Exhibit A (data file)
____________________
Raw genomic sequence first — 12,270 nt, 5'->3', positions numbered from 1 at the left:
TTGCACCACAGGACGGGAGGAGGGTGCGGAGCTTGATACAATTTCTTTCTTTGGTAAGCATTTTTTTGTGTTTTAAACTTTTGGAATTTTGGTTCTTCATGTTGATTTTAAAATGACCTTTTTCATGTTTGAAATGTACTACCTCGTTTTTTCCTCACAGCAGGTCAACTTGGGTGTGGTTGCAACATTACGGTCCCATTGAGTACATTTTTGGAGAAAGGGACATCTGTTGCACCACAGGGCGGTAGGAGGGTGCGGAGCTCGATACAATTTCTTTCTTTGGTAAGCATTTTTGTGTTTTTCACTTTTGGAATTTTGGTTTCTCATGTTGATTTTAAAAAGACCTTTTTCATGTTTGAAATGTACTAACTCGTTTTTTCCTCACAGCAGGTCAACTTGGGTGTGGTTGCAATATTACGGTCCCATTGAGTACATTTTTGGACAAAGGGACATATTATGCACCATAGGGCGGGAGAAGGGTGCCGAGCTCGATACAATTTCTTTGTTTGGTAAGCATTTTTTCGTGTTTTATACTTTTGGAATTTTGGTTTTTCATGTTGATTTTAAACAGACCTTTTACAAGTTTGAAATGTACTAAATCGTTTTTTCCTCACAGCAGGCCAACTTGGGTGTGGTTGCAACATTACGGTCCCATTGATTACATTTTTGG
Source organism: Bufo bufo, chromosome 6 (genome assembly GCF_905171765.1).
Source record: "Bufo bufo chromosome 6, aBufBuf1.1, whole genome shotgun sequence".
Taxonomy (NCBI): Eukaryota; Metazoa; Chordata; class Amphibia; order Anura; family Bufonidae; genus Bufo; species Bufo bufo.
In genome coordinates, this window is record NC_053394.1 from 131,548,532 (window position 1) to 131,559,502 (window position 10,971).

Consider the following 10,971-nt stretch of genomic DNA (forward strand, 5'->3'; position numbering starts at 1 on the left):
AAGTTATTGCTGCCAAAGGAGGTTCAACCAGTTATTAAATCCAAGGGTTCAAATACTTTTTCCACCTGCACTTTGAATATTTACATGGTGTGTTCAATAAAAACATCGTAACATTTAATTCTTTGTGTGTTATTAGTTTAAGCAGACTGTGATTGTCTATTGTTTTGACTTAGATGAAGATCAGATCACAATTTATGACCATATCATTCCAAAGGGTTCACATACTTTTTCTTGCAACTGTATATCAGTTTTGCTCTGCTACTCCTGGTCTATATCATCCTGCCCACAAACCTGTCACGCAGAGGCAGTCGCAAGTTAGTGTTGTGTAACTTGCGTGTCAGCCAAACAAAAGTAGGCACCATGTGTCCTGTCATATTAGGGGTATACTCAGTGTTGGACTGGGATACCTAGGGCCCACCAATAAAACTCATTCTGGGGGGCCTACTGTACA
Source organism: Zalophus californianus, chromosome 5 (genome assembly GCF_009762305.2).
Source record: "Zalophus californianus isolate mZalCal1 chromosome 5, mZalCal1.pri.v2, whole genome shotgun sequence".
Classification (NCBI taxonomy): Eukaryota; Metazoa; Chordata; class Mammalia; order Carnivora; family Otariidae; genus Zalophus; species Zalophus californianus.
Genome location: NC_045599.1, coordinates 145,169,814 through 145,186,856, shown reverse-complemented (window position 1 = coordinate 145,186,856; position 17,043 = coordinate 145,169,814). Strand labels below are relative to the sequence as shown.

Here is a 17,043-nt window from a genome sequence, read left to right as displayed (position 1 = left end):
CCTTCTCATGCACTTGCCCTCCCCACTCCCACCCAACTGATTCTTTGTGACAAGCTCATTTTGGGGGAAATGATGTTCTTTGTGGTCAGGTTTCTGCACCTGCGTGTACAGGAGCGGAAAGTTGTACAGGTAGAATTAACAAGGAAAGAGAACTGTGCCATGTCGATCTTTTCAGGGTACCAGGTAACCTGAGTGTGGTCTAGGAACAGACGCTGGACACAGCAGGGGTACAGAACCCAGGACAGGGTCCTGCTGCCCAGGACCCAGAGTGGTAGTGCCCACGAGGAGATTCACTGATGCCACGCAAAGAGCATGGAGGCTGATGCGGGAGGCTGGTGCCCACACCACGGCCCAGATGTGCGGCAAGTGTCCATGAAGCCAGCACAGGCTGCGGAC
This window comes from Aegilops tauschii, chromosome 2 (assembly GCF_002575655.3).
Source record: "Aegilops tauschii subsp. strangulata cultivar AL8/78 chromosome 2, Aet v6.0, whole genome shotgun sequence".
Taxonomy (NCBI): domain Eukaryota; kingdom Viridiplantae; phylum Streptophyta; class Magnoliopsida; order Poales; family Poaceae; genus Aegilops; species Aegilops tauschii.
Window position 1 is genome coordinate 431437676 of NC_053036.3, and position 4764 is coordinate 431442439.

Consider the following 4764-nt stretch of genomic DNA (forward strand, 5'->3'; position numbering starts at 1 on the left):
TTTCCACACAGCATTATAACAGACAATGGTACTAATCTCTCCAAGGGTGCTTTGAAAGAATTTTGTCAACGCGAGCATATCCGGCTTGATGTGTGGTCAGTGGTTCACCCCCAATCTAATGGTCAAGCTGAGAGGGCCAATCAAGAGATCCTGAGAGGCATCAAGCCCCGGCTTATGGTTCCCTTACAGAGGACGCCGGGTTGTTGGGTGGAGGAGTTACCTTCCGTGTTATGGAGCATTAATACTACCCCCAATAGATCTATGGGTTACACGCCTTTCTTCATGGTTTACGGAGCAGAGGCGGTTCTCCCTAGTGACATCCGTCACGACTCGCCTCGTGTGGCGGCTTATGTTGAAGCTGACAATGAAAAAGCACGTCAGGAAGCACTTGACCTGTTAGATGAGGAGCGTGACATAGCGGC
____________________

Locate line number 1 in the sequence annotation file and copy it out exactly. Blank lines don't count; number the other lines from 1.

Raw genomic sequence first — 12,270 nt, 5'->3', positions numbered from 1 at the left: